Lyrics
Karlin Studios / PRAGUE (Czech Republic)
15.12.2017 – 11.02.2018

The very principle of Dominik Gajarský’s works is the natural need for a vivid relationship between various art types and also pointing out the complexity of their interconnection, which is so easy to overlook. Gajarský is concerned with film, literature, theatre, fine arts, and music. Yet, I would be hesitant to call Gajarský a multimedia artist, since he lacks a certain innovative fury or hunger for experiment, which is inherently associated with it. It is typical of Gajarský to fight on multiple frontlines, while staying true to artistic genres and employing almost hygienic – yet all the more powerful and contagious – frugality of resources. Some time ago, I already complimented him in my text on one of his exhibitions on his purist mindset, observation shyness, and the ability to censor what still can be shown and, as regards that exhibition, what still can be written and published.

The exhibition titled Lyrics, which Gajarský created for Karlín Studios, is centred around fragments of his original song lyrics. The content of these language miniatures are delusions of daydreaming, states of a sensory stroke that produces motivational remarks about courageous feats, and a tendency to melancholic observation of and commenting on seemingly trivial situations. Here, the building blocks are distinctive details that prettify or revive nothing – they merely speak to their addressee through their presence, which seems ridiculously and pathetically inevitable just like the physical dimension in love poetry.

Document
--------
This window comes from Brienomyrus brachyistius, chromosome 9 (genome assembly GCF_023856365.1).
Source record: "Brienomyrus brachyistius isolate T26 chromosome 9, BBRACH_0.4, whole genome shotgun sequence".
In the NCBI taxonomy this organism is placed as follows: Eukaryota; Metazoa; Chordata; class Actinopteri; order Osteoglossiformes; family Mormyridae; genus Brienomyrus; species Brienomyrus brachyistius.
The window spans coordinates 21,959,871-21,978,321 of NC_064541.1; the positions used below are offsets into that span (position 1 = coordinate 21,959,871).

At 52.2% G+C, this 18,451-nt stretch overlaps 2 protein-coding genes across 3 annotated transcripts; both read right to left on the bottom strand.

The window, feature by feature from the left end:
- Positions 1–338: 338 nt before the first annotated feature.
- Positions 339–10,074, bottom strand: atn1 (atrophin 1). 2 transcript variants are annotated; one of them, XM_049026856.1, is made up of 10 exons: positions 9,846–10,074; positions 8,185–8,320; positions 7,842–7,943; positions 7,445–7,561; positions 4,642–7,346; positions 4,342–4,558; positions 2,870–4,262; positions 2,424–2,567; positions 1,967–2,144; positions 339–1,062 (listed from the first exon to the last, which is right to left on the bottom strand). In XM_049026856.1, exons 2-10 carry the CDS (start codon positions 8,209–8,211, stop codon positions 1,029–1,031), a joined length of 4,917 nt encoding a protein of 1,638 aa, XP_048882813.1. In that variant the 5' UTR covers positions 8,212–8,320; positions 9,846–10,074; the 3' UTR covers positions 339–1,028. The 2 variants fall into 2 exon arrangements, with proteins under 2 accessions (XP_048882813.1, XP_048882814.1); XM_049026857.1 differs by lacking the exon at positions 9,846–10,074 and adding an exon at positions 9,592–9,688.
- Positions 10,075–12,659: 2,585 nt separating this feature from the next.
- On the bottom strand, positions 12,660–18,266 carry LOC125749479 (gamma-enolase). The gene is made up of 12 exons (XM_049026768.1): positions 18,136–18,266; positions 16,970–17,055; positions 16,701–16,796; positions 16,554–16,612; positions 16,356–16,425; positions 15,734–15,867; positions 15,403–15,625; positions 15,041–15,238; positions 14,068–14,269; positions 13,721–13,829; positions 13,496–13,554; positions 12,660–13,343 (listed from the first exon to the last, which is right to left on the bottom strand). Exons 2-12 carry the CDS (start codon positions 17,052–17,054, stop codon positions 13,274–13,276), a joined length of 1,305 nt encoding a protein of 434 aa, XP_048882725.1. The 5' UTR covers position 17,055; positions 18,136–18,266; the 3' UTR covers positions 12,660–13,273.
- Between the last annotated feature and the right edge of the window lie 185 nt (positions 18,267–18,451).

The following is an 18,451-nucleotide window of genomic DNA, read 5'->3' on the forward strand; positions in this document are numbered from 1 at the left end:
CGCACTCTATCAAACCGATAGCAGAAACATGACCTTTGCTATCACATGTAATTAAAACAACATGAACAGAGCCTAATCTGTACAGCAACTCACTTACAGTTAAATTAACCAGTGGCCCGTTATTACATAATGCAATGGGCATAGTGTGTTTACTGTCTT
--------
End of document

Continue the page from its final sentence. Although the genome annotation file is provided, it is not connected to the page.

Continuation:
Gajarský’s lyrical miniatures are both a public and private matter, and this important circumstance also determines the way they are framed and read. Gajarský presents them to us as cult objects of intimate nature, the publication is which forbidden, and this form of publication cannot be perceived other than as a highly delicate event that takes place in a private chamber. Gajarský assigns them the status of rare originals, and so he presents them in the form of photograms. He leaves them legible, yet curtains them with careful protection. Here, literature escapes the curious eye and becomes a part of the illusory reality of a sensory world in the form of a net, muting on the surface of cheap lighters abandoned on gas barrels. The use of these objects evokes the ominous sequence of luring, absorption, and destruction. In spite of all this, the whole remains a source of hypnotic adulation, which grows in intensity, knowing that the black net in the dark space and the spark before explosion breathe new life into what we can never see but we perceive it as a challenge eternally present.

Text by Michal Pěchouček

Courtesy of the artist